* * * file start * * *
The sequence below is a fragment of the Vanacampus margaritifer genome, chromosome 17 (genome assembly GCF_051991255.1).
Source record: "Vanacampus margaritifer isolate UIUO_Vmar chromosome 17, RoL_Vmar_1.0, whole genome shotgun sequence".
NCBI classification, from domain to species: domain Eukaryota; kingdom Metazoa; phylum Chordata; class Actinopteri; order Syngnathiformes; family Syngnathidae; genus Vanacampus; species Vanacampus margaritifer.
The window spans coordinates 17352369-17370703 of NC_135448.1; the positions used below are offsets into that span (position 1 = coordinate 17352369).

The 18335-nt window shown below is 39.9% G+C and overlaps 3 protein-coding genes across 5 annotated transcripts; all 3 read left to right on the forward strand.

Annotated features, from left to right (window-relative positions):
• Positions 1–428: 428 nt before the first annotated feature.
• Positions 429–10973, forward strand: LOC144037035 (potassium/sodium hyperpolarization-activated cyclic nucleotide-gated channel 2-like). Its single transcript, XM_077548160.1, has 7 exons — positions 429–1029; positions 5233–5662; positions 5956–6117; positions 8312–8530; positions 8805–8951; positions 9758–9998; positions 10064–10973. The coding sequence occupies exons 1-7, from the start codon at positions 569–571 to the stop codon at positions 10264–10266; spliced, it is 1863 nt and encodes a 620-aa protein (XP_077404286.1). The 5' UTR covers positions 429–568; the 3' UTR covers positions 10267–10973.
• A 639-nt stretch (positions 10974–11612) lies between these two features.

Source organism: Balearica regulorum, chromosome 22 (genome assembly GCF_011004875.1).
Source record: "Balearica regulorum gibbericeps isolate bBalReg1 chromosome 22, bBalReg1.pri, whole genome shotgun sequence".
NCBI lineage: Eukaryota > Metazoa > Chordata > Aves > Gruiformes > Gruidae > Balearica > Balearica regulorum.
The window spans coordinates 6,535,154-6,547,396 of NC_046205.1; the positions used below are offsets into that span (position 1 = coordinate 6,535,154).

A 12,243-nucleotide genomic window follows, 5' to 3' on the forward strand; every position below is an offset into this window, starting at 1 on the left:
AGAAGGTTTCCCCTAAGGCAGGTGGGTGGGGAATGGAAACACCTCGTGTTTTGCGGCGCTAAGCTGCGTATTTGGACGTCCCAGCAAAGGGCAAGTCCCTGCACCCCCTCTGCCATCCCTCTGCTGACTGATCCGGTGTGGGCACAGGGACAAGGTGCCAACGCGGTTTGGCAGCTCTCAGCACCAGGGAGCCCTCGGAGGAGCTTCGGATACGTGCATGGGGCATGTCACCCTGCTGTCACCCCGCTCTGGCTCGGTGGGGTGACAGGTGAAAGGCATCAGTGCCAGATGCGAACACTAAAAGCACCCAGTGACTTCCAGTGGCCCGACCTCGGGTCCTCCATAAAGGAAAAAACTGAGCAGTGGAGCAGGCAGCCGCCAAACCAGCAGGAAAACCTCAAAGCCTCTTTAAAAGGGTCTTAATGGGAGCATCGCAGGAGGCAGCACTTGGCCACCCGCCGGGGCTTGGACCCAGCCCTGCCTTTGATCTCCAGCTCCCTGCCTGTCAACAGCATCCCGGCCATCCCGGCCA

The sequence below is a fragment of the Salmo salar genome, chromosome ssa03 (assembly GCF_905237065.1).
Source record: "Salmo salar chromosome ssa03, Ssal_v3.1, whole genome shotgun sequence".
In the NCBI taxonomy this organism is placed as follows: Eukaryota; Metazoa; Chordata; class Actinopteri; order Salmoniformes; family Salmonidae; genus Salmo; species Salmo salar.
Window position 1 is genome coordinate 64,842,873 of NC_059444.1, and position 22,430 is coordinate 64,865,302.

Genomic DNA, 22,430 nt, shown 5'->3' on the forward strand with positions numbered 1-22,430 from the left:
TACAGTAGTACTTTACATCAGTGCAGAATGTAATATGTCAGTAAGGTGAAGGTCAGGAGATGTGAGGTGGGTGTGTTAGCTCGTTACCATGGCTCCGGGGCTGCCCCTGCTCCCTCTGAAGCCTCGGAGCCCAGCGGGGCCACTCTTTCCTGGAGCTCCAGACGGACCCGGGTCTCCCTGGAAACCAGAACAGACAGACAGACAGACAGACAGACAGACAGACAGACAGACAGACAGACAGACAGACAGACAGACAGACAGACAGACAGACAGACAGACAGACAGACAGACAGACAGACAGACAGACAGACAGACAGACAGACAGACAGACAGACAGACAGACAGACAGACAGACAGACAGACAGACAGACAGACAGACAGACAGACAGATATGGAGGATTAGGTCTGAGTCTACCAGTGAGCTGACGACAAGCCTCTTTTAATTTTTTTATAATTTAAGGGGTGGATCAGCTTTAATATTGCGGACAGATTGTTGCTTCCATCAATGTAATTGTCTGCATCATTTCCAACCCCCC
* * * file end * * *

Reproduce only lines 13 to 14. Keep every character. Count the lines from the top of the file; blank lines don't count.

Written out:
The window spans coordinates 6,535,154-6,547,396 of NC_046205.1; the positions used below are offsets into that span (position 1 = coordinate 6,535,154).

A 12,243-nucleotide genomic window follows, 5' to 3' on the forward strand; every position below is an offset into this window, starting at 1 on the left: